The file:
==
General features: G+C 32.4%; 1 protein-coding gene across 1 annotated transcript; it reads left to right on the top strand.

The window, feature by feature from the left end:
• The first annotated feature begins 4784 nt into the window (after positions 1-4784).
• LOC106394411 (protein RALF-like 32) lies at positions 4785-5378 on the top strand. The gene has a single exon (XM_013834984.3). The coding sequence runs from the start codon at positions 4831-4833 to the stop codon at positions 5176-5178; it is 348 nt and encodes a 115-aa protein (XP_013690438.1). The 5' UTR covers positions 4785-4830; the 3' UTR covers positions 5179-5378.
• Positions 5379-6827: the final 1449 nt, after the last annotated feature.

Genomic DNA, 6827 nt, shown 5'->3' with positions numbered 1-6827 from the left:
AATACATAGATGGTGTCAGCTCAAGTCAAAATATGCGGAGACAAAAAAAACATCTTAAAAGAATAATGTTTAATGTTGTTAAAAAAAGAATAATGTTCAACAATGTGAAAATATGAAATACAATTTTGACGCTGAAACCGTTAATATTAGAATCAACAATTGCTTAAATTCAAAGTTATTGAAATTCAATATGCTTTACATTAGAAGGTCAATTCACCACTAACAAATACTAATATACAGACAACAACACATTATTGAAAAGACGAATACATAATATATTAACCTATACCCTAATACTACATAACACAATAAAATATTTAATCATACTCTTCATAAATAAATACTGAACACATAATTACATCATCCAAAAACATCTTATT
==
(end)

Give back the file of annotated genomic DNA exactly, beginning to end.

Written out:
General features: G+C 32.4%; 1 protein-coding gene across 1 annotated transcript; it reads left to right on the top strand.

The window, feature by feature from the left end:
• The first annotated feature begins 4784 nt into the window (after positions 1-4784).
• LOC106394411 (protein RALF-like 32) lies at positions 4785-5378 on the top strand. The gene has a single exon (XM_013834984.3). The coding sequence runs from the start codon at positions 4831-4833 to the stop codon at positions 5176-5178; it is 348 nt and encodes a 115-aa protein (XP_013690438.1). The 5' UTR covers positions 4785-4830; the 3' UTR covers positions 5179-5378.
• Positions 5379-6827: the final 1449 nt, after the last annotated feature.

Genomic DNA, 6827 nt, shown 5'->3' with positions numbered 1-6827 from the left:
AATACATAGATGGTGTCAGCTCAAGTCAAAATATGCGGAGACAAAAAAAACATCTTAAAAGAATAATGTTTAATGTTGTTAAAAAAAGAATAATGTTCAACAATGTGAAAATATGAAATACAATTTTGACGCTGAAACCGTTAATATTAGAATCAACAATTGCTTAAATTCAAAGTTATTGAAATTCAATATGCTTTACATTAGAAGGTCAATTCACCACTAACAAATACTAATATACAGACAACAACACATTATTGAAAAGACGAATACATAATATATTAACCTATACCCTAATACTACATAACACAATAAAATATTTAATCATACTCTTCATAAATAAATACTGAACACATAATTACATCATCCAAAAACATCTTATT